Thank you kindly, New Age Bitch and elves (call me!).
Today’s post is brought to us by the lovely Flutter who is the only blogger I know that lives someplace hotter than I do. She also had the coolest job ever, but I’m not sure if I’m allowed to talk about it. Imagine what you will.
Allow me to present Flutter!
My fiance and I met on a very warm day in July, 8 years ago. I broke my cardinal rule of celibacy and slept with him on the first date. OK FINE. I am a hussy. But I figured, hell why not? I mean he DID buy me dinner, isn’t that the international contract for sex?
You buy me food, I give you a little sumpin sumpin? Shut up.
After the throes of bow chika bow wow, he gave me a gift. I know what you’re thinking. It was right then that I was presented with a ring, a symbol of his undying love. A ring that he purchased when he was 5 years old, from a gumball machine. One that made several moves with him, accompanied him to his college classes all in the hopes that he would have it at the ready when he met the ONE. Right? Or perhaps I was given a sports car for my mattress mambo prowess. A nice, sleek Lambo with yellow paint and black leather interior? Or maybe, he called for room service to bring us champagne and strawberries, to toast and celebrate our love, newly formed on the well loved sheets of a nice hotel?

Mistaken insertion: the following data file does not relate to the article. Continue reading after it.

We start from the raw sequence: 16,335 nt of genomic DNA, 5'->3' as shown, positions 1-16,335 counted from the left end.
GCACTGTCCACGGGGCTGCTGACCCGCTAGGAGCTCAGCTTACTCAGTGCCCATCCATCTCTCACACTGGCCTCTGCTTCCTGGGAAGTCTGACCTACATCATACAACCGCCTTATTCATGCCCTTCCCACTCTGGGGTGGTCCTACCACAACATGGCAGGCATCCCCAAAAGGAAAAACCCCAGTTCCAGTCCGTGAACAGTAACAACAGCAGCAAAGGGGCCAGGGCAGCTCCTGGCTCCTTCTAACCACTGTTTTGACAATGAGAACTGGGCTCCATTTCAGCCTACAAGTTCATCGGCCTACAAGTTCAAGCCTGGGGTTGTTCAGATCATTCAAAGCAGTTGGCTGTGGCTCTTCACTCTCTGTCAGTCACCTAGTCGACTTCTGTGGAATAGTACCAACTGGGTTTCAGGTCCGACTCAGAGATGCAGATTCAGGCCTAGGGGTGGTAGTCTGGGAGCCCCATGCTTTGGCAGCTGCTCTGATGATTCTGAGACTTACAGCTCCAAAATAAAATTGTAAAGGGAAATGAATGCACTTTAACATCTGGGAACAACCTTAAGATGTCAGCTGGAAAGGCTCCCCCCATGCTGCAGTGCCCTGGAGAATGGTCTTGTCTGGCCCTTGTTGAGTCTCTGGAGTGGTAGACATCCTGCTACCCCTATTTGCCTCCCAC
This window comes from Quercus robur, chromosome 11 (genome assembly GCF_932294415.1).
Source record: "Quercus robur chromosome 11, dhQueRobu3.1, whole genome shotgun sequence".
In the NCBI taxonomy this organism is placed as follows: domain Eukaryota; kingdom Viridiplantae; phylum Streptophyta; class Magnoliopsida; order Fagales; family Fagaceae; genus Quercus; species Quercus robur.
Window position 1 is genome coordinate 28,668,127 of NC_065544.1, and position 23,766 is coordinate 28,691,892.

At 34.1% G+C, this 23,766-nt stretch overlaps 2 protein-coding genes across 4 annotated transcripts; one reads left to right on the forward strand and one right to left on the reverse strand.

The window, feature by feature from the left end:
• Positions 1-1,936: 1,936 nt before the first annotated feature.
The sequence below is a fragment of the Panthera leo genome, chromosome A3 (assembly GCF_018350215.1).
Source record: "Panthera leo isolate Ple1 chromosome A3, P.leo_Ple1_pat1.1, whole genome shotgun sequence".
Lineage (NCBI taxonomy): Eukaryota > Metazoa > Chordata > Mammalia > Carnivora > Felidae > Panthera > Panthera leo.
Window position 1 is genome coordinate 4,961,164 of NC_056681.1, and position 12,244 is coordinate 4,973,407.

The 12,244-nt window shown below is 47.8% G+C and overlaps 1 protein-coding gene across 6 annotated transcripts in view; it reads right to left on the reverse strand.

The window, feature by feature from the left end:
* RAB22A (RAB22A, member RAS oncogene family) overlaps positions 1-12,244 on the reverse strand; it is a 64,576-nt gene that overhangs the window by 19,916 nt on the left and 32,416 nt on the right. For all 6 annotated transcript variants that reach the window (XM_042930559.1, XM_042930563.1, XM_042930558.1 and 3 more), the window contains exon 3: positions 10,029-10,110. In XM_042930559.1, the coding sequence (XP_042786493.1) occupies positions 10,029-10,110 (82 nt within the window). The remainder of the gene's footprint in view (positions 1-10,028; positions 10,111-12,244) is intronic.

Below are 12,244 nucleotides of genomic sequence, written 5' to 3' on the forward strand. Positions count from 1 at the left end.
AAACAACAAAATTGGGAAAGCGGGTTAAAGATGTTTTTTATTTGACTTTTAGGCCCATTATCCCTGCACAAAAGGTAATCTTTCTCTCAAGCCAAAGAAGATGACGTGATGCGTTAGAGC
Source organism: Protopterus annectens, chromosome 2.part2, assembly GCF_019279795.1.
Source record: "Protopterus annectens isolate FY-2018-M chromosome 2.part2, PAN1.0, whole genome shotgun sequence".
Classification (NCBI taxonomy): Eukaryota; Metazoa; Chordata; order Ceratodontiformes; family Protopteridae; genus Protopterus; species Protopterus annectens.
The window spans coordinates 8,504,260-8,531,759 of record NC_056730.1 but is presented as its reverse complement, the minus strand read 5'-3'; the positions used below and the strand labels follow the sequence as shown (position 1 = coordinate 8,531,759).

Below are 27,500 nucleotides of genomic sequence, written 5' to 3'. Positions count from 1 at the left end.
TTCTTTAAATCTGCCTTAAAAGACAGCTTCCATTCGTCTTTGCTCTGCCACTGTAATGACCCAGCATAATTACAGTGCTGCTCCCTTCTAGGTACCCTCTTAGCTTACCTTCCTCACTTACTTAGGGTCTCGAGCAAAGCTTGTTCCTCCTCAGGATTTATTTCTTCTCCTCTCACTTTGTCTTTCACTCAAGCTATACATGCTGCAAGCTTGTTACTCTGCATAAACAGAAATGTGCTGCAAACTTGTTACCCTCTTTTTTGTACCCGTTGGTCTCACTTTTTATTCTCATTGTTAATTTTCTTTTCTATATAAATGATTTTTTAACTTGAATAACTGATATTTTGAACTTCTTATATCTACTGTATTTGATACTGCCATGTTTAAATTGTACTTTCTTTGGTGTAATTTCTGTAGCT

I was rewarded for my kindness with a dutch oven.
No no, my pretties. Not a Le Creuset. Not something that you can put a roast in overnight and have a lovely meal. Oh, no. He farted, pulled the covers up over our heads and would not let me escape. I coughed and much to his surprise, began to laugh. But, since all of the oxygen had been sucked out of my immediate breathing supply, my laugh was high pitched and munchkinesque. As if I had been sucking on helium.
In one weekend I went from single, to attached and left with some lovely parting gifts. A bruise on my ass, a dutch oven, a steak dinner and the love of my life. Pretty sure I came out ahead.
“And the day came when the risk to remain tight in a bud was more painful than the risk it took to blossom.”